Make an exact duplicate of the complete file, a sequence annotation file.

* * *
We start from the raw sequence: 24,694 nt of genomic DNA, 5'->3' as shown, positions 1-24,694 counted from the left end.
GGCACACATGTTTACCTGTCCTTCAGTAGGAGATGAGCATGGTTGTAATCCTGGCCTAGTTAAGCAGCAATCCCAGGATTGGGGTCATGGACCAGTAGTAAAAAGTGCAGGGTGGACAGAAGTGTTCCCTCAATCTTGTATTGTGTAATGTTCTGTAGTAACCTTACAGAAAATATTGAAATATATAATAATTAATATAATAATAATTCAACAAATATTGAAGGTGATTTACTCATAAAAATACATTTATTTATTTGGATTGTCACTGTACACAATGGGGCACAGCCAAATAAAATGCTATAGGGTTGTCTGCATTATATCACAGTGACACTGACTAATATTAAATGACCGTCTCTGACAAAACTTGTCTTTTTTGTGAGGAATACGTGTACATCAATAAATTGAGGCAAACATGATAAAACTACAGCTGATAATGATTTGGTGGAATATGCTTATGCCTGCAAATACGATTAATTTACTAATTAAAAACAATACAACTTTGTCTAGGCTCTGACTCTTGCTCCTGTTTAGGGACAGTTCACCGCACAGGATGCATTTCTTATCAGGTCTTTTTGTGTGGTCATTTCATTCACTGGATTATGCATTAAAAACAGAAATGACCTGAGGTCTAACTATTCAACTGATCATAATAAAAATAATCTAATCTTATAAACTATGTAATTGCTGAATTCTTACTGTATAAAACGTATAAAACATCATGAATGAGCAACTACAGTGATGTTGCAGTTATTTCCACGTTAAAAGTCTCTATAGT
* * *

We start from the raw sequence: 24,694 nt of genomic DNA, 5'->3' as shown, positions 1-24,694 counted from the left end.
GGCACACATGTTTACCTGTCCTTCAGTAGGAGATGAGCATGGTTGTAATCCTGGCCTAGTTAAGCAGCAATCCCAGGATTGGGGTCATGGACCAGTAGTAAAAAGTGCAGGGTGGACAGAAGTGTTCCCTCAATCTTGTATTGTGTAATGTTCTGTAGTAACCTTACAGAAAATATTGAAATATATAATAATTAATATAATAATAATTCAACAAATATTGAAGGTGATTTACTCATAAAAATACATTTATTTATTTGGATTGTCACTGTACACAATGGGGCACAGCCAAATAAAATGCTATAGGGTTGTCTGCATTATATCACAGTGACACTGACTAATATTAAATGACCGTCTCTGACAAAACTTGTCTTTTTTGTGAGGAATACGTGTACATCAATAAATTGAGGCAAACATGATAAAACTACAGCTGATAATGATTTGGTGGAATATGCTTATGCCTGCAAATACGATTAATTTACTAATTAAAAACAATACAACTTTGTCTAGGCTCTGACTCTTGCTCCTGTTTAGGGACAGTTCACCGCACAGGATGCATTTCTTATCAGGTCTTTTTGTGTGGTCATTTCATTCACTGGATTATGCATTAAAAACAGAAATGACCTGAGGTCTAACTATTCAACTGATCATAATAAAAATAATCTAATCTTATAAACTATGTAATTGCTGAATTCTTACTGTATAAAACGTATAAAACATCATGAATGAGCAACTACAGTGATGTTGCAGTTATTTCCACGTTAAAAGTCTCTATAGT